TRINE SKARBOEVIK HEIMERBACK (Norway) said the open consultations are a key part of the comprehensive review, adding that it is important that they are robust and include a broad range of stakeholders, including the IAEA, the Organisation for the Prohibition of Chemical Weapons and the International Criminal Police Organization (INTERPOL). She looked forward to engaging with the 1540 Committee Chair in the run-up to the renewal of the Committee’s mandate. In particular, she thanked Mozambique for submitting its first national report and encouraged the remaining eight States to do likewise without delay. Noting that Norway is working towards verifiable, non-reversable disarmament, she said the Committee has an important role to play in reaching that goal. Touching on the evolving nature of proliferation, including advances in science and commerce, she said she looked forward to collective efforts to advance the Committee’s work.

RONALDO COSTA FILHO (Brazil) said that the 1540 Committee remains an essential tool in preventing non-State actors from acquiring nuclear, biological and chemical weapons, their means of delivery and related materials. It has been instrumental in assisting States to establish appropriate domestic controls to address such risks, he said, noting that Brazil has long supported the body and voted in favour of its creation as an elected Council member in 2004. “We once again have the honour of being on the Security Council at a crucial time for the future of the Committee, when we have the responsibility of conducting a comprehensive review of the status of implementation of resolution 1540 (2004),” he said, noting that the goal is to adjust the body’s future mandate to the needs of the international community and expressing support for such an approach.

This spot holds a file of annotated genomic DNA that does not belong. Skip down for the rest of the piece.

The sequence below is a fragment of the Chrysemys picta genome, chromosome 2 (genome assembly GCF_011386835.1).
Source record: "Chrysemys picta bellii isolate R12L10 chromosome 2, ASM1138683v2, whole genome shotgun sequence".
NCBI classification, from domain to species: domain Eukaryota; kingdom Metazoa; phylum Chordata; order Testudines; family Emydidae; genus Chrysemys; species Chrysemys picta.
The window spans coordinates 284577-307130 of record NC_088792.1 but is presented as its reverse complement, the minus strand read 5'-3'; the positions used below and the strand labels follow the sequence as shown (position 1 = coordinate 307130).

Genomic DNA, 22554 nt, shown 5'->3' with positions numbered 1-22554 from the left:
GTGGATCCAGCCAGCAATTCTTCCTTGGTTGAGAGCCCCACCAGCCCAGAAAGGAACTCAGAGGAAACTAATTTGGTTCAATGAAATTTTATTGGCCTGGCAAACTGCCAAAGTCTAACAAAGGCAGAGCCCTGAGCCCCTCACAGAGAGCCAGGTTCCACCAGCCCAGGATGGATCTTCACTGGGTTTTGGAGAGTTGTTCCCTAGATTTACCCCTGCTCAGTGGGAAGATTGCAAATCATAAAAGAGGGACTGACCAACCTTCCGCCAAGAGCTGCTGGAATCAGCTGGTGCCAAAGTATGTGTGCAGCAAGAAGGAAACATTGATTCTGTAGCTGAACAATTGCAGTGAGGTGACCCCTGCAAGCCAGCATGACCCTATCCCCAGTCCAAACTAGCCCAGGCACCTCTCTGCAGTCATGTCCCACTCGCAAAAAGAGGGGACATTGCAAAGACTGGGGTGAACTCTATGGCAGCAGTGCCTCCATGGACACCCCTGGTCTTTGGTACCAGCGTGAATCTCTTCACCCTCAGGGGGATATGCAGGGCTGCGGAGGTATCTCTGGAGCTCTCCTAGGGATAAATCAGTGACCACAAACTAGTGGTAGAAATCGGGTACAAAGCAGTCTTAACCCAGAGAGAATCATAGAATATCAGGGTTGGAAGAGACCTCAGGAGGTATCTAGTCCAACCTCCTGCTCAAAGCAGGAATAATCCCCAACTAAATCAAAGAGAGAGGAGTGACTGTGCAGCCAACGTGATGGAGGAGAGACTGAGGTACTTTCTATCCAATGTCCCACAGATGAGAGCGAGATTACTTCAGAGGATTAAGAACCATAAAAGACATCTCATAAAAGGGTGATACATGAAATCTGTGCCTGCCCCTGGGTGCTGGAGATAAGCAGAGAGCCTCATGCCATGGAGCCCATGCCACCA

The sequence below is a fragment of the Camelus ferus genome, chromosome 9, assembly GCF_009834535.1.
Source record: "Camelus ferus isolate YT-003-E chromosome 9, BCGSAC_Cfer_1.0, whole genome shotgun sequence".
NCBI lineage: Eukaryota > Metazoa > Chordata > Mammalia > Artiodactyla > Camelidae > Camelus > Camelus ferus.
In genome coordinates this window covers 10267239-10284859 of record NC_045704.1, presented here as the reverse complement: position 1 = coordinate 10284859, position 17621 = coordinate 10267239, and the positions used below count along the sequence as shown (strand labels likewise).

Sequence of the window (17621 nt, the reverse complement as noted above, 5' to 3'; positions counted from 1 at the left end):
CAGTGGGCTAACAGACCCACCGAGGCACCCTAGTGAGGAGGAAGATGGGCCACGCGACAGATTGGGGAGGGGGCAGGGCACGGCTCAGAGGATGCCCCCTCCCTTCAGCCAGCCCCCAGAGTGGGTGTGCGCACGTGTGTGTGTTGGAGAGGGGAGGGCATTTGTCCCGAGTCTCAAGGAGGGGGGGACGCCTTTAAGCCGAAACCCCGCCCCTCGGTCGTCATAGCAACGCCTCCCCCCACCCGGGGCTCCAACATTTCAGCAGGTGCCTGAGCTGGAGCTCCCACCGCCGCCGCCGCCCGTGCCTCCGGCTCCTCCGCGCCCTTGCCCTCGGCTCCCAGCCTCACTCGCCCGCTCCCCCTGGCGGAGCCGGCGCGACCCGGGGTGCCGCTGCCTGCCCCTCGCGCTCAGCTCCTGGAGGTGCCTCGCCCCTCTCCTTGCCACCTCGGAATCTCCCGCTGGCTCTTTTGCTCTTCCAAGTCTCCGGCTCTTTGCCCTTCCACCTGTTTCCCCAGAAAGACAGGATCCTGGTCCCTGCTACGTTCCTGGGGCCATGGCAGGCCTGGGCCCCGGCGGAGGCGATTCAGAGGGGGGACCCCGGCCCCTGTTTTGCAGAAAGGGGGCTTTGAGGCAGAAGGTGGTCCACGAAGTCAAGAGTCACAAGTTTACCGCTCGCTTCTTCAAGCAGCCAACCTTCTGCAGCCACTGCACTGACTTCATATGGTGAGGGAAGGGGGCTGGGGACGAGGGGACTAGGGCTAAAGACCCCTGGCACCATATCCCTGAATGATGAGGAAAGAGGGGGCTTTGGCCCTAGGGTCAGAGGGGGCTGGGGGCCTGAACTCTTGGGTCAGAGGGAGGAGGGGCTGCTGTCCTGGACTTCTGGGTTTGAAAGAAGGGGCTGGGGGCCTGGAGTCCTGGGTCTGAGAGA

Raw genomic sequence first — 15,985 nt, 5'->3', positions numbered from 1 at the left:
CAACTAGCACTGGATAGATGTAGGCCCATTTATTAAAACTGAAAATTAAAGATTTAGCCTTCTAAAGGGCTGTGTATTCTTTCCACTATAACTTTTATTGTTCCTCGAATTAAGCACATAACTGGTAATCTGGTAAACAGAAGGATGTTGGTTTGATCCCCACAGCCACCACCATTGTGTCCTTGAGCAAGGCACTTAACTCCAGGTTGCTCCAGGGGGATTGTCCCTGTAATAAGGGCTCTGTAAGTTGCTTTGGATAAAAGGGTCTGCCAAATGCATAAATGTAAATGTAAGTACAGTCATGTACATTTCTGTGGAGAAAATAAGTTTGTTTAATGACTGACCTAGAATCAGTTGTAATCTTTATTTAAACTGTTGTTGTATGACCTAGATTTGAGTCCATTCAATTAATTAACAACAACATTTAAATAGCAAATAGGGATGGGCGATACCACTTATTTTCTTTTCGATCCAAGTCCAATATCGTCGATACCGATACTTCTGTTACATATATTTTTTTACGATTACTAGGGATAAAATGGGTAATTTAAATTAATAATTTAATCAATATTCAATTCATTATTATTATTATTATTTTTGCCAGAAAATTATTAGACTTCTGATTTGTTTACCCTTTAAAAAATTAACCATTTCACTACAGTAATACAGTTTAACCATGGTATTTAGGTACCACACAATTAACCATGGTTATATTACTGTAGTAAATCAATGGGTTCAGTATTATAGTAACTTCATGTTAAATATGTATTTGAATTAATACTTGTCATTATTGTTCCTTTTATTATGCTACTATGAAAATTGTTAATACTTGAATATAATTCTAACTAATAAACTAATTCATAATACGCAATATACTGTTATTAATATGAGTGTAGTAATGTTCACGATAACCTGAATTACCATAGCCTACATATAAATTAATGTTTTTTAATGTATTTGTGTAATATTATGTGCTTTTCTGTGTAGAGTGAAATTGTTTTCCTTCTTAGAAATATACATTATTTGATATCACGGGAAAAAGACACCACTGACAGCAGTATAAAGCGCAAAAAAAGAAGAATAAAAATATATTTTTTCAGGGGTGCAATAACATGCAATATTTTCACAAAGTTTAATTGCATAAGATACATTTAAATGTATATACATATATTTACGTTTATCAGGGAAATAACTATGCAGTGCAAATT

LILLY STELLA NGYEMA-NDONG (Gabon) welcomed the extension of the mandate of the 1540 Committee, noting that broad consultations will be conducted with State actors, civil society, universities and parliamentarians. As well, the Committee’s cooperation with international, regional, subregional organizations and other bodies of the United Nations will also be strengthened. Since the presentation of the last report in 2011, Gabon’s situation has not changed, neither possessing nor producing nuclear weapons, chemical or biological products, nor providing facilitation or support to non-State actors. The Government strengthened its position by launching the ratification process of the Arms Trade Treaty last December. Gabon is a party to the Treaty on the Non-Proliferation of Nuclear Weapons and all of its Safeguards Agreements with the IAEA and its Additional Protocols, as well as signatory to the African Nuclear-Weapon-Free Zone Treaty (Treaty of Pelindaba), which creates a nuclear-weapon-free zone in Africa. She expressed support for the relevance and central role of the resolution in preventing and strengthening the fight against the emergence of terrorist groups and other armed groups, preventing them from acquiring weapons of mass destruction.